Sorry for a catchy title. I am basically interested in some way of comparing the (non-CO2) pollution from plastics and other toxic materials that are being thrown on a landfill to that of air travel.
This was inspired by an argument with a roommate, according to whom recycling is pointless, for one trip on an airplane offsets two years' effort of diligent recycling.
I find it rather hard to compare the non-CO2 footprint of an extra airplane vs that of the average plastic and appliances being thrown out by humans. One would have to make many estimations and assumptions.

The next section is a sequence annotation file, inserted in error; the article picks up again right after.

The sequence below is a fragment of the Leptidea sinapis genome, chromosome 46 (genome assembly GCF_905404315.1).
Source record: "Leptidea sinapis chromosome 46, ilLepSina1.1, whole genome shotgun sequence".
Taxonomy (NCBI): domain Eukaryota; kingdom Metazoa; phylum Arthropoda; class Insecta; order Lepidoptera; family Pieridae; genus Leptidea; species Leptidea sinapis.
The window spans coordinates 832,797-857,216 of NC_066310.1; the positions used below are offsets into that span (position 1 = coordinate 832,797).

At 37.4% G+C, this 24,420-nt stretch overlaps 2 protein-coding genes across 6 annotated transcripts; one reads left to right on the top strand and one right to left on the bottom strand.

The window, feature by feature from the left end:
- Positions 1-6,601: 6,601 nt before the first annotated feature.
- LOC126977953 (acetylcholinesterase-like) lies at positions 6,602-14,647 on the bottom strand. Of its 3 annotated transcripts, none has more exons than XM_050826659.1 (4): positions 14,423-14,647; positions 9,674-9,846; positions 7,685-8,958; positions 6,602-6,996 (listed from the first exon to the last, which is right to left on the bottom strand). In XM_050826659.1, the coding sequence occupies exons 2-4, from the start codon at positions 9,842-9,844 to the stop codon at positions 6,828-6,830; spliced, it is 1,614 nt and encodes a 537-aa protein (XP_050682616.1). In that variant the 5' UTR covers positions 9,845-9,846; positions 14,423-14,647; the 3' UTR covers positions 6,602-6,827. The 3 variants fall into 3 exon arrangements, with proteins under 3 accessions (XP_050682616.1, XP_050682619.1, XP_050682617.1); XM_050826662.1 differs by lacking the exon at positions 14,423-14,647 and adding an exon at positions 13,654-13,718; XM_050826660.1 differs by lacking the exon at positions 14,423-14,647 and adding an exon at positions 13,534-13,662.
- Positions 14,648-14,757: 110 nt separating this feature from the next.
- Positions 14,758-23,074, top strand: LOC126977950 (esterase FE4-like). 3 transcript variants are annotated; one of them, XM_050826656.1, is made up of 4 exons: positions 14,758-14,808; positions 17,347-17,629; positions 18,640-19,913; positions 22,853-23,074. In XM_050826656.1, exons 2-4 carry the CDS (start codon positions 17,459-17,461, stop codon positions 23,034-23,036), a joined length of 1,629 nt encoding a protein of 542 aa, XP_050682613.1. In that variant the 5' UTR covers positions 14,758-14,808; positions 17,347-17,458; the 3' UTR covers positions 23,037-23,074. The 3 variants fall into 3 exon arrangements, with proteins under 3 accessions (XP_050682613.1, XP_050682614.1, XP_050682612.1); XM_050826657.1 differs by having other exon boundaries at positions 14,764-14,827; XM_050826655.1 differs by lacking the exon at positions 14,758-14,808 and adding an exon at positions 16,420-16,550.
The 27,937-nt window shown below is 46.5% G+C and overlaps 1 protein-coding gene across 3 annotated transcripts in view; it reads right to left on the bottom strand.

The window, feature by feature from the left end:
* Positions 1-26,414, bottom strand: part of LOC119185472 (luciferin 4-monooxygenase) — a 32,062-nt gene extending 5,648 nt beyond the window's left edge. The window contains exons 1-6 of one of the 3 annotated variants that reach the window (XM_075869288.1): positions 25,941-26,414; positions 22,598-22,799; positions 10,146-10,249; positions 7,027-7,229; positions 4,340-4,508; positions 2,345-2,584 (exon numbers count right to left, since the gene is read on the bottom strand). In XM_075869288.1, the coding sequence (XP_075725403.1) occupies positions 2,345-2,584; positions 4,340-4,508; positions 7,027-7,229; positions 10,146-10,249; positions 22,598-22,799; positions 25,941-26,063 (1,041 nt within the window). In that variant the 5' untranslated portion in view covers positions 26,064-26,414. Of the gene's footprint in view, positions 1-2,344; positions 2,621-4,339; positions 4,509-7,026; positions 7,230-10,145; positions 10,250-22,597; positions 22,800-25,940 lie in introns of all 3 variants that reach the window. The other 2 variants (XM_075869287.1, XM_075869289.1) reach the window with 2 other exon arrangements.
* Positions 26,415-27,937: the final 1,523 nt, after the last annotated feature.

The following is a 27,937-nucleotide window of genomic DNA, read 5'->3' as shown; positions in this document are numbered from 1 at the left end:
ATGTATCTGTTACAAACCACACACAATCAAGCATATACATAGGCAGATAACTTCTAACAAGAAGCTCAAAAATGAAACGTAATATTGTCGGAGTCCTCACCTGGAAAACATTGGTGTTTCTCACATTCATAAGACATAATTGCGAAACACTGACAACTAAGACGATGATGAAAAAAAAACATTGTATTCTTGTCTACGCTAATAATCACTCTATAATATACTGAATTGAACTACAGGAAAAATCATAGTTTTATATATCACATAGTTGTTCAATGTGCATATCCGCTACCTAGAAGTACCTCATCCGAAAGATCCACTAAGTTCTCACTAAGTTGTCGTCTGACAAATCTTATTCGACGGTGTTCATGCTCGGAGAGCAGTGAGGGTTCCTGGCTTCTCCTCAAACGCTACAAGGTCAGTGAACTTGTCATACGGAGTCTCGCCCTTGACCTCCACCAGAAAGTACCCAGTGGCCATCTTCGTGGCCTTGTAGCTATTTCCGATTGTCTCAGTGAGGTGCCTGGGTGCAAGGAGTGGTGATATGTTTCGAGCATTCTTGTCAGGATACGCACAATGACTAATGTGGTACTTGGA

Suppose we do not count the pollution that is being used by the airport and on-the-ground airport vehicles, although the servicing of an airplane (and the chemicals involved that leak) is fair game.
Suppose the typical non-recycling person lives in the United States, follows proper procedures when it comes to discarding hazardous material such as paint, but throws out paper, plastic, glass, metal, as well as small electronic appliances.
Let's also suppose that this person's flight pattern is as follows:
- 1 round-trip from NYC to San Diego per year +
- 1 round-trip from NYC to Beijing per year.
Is this question too vague? If so, please let me know what other assumptions I have missed.